When it comes to military job retention rates, not all specialties are created equal. A Marine in an administrative or logistics role, for example, may see a lot less turnover in their specialty than a rifleman or aircraft maintainer.
New data from all the military services reveals the lowest-retention jobs for each of the services, highlighting a variety of challenges the services face, from competitive pay to effective career progression.
And while retention remains strong across the services even as recruiting falters, personnel officials say they’re working hard to prevent future skill gaps that could affect military readiness.
At a quarterly meeting of the Defense Department-chartered Defense Advisory Committee on Women in the Services last month, representatives of each of the military services revealed which jobs had the lowest retention rates for each of the genders and discussed what they were doing to promote equity and retain military talent.
The Marine Corps presented much less detailed information than the other services in response to the committee’s request.
But it did highlight the significant difference between first and second-term enlisted retention, averaging just 30% for the first contract and 45% for the second, and annual officer continuation rates, which were 89% in the past fiscal year.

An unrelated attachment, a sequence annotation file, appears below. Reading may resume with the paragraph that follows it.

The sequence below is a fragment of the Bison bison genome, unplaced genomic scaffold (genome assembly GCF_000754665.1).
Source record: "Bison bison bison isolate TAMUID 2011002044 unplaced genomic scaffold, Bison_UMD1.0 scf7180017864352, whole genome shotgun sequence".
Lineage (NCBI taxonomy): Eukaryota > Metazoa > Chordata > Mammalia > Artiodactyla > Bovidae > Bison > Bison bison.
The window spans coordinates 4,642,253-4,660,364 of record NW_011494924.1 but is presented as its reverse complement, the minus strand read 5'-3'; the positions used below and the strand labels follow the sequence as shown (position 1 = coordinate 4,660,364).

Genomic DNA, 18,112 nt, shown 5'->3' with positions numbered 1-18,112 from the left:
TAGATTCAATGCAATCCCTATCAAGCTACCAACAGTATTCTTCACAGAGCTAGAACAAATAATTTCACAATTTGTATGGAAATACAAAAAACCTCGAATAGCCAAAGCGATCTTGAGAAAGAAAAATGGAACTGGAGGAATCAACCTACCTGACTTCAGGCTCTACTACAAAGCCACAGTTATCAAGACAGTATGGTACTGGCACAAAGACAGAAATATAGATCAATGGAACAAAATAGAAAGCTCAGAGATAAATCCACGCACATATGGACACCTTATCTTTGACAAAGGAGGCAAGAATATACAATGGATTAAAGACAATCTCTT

Among already low enlisted retention rates, the 0311 rifleman community stood out, retaining only 16% of reenlistment-eligible Marines in fiscal 2023 in keeping with the needs of the Corps, said Maj. Mark McGee, an enlisted retention planner with Manpower Plans and Policy.
For enlisted women, he said, aviation maintainer roles, in addition to infantry, had the lowest retention rates.
On the officer side, where the Marine Corps does not have specific retention targets, KC-130 aircraft commander was the job with the lowest continuation rate, averaging 85% for men and women.
For the Navy, many of the highest-turnover jobs were in the nuclear field. Continuation rates in fiscal 2023 for all ratings averaged close to 86% for enlisted troops and 91% for officers, with minimal difference between the genders.